Tag Archives: Book Review

Javelin Rain, by Myke Cole

JavelinRainJavelin Rain is the sequel to Myke Cole’s Gemini Cell, and if you thought the first book was riveting, you’ll likely find Javelin Rain to have even more rivets, and maybe some arc welding. “Gripping” is a word that gets used a lot. Javelin Rain was definitely that.

Myke’s Shadow Ops series is shelved as Urban Fantasy, which is the bookshelf genre that bookstores use to tell people that the book features our world, except with magic in it. Bookshelf genres only really tell you what group of readers the booksellers are trying to aim the book at, and Javelin Rain could be very accurately aimed at fans of thrillers, horror stories, and science fiction—not to mention aficionados of military fiction, and anybody who likes to see a moral quandary laid bare on the page.

If you like any two of those things, you’ll enjoy Javelin Rain. If you like some of those things, and hate some of the others, Javelin Rain may force you into that uncomfortable place where you have to reconsider your tastes before growing a bit as a reader.

Myke’s debut novel, Control Point was described by Peter Brett as “Blackhawk Down meets The X-Men.” The best mash-up logic I can come up with for Javelin Rain is “Steven King and Brandon Sanderson perform necromancy on Tom Clancy.”


The Shootout Solution: Genrenauts, Episode 1

Every so often I read a book and wish I could have thought of the stuff this author thought up. It’s a little painful, and it’s made even worse when I know the author personally, and find them intimidatingly intelligent. I am forced to come to grips with the fact that this idea was not just lying around for the first comer. It was secured deep in a cave full of puzzles, and monsters, and death that only an author-hero could courageously and successfully face, and the cave itself is hidden so well I don’t even know how to find it.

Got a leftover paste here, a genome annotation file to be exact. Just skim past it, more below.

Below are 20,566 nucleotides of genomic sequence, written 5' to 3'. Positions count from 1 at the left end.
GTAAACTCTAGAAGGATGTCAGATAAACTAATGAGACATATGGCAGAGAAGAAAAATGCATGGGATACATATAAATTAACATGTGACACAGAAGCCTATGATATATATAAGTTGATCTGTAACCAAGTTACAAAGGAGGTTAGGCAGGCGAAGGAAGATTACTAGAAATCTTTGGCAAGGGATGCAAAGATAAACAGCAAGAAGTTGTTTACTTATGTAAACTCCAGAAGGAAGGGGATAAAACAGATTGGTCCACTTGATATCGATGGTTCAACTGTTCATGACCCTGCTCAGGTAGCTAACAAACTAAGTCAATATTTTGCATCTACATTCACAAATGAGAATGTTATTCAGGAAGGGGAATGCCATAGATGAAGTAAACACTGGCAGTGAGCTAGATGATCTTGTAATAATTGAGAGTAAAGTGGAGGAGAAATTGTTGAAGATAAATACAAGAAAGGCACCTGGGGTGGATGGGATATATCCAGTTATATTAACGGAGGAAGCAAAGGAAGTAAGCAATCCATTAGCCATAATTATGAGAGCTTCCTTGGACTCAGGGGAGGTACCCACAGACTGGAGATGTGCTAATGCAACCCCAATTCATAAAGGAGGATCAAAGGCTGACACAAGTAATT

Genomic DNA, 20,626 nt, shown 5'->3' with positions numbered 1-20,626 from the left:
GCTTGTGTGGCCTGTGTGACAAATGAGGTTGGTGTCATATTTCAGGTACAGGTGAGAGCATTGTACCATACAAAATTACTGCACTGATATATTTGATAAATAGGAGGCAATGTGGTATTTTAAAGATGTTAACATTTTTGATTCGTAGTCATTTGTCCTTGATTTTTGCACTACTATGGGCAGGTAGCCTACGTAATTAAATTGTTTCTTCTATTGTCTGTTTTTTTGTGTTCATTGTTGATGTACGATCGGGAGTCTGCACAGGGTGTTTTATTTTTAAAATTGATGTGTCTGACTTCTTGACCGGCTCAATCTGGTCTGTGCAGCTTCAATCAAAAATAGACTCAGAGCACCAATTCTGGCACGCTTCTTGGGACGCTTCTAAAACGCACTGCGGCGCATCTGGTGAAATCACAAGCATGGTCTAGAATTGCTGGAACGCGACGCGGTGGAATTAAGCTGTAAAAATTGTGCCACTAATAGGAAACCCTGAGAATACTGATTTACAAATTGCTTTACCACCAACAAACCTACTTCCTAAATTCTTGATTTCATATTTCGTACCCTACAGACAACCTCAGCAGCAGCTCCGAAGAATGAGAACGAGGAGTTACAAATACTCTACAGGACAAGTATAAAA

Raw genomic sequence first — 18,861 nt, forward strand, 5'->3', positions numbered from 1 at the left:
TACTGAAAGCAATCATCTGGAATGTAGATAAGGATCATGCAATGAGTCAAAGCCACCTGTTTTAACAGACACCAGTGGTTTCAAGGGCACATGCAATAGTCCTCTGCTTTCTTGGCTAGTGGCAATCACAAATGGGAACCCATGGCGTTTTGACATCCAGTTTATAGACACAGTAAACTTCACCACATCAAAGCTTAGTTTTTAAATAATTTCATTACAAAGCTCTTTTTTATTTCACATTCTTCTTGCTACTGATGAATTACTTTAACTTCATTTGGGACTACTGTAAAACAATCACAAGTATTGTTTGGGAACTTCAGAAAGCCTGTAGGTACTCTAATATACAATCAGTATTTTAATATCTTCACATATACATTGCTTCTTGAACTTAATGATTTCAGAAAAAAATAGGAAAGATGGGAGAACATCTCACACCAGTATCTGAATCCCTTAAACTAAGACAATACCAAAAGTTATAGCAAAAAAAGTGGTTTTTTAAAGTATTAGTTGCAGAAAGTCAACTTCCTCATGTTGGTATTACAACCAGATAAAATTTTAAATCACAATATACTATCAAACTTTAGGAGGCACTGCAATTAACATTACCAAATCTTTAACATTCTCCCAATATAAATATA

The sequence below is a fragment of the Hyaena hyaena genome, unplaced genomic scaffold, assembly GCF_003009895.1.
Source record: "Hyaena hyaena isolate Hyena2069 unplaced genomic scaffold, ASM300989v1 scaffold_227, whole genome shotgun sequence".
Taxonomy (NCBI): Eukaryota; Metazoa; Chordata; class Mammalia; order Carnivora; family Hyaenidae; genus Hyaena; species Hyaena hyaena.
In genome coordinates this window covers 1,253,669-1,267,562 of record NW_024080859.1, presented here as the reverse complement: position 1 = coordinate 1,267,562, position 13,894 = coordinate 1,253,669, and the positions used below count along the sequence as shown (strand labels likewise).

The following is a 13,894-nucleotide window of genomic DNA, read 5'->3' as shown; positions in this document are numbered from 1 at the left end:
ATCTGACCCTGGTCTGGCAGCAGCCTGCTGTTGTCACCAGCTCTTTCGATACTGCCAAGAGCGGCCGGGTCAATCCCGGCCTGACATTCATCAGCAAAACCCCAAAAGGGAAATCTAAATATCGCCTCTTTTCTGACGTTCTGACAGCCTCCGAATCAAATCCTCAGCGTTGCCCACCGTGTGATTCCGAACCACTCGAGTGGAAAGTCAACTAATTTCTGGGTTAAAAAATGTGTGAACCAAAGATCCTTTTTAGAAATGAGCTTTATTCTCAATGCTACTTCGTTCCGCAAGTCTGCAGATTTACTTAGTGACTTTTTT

GenrenautsBook1With Genrenauts, author Michael R. Underwood (perhaps best known for Geekomancy,  Celebromancy, and Hexomancy) has created a setting in which he can spin stories that mess very engagingly with genre, setting, trope, and tale. The first of these stories is The Shootout Solution: Genrenauts, Episode 1. It’s a fast, fun read, priced to move with the electronic edition currently at $2.99.

The concept runs as follows: our world is part of a multiverse in which the stories we tell congeal into planes or dimensions that operate according to trope-laden rule sets. These areas can reflect back on us. A missing happily-ever-after can mean disaster in our world.

As a creator I understand that the stories we tell say a lot about who we are. Commentary on these stories is a deconstruction of our culture, our beliefs, and even our minds. I have this sinking feeling that the Genrenauts series, with its raucous meta-commentary upon the stories of pop culture, is going to say important things that I might not be clever enough to catch the first time around because I’m too busy enjoying the books.

And it’s pretty easy to get lost in enjoying the story. Here’s The Shootout Solution in four words: “spaceships, cowboys, and comediennes.”

Obligatory Disclaimer: At the bar at ConFusion two weeks ago Michael offered me the first Genrenauts book for free. I turned him down because it’s easier for me to not lose a book on my nightstand if I buy it myself and put it in my Kindle app. Also, $2.99.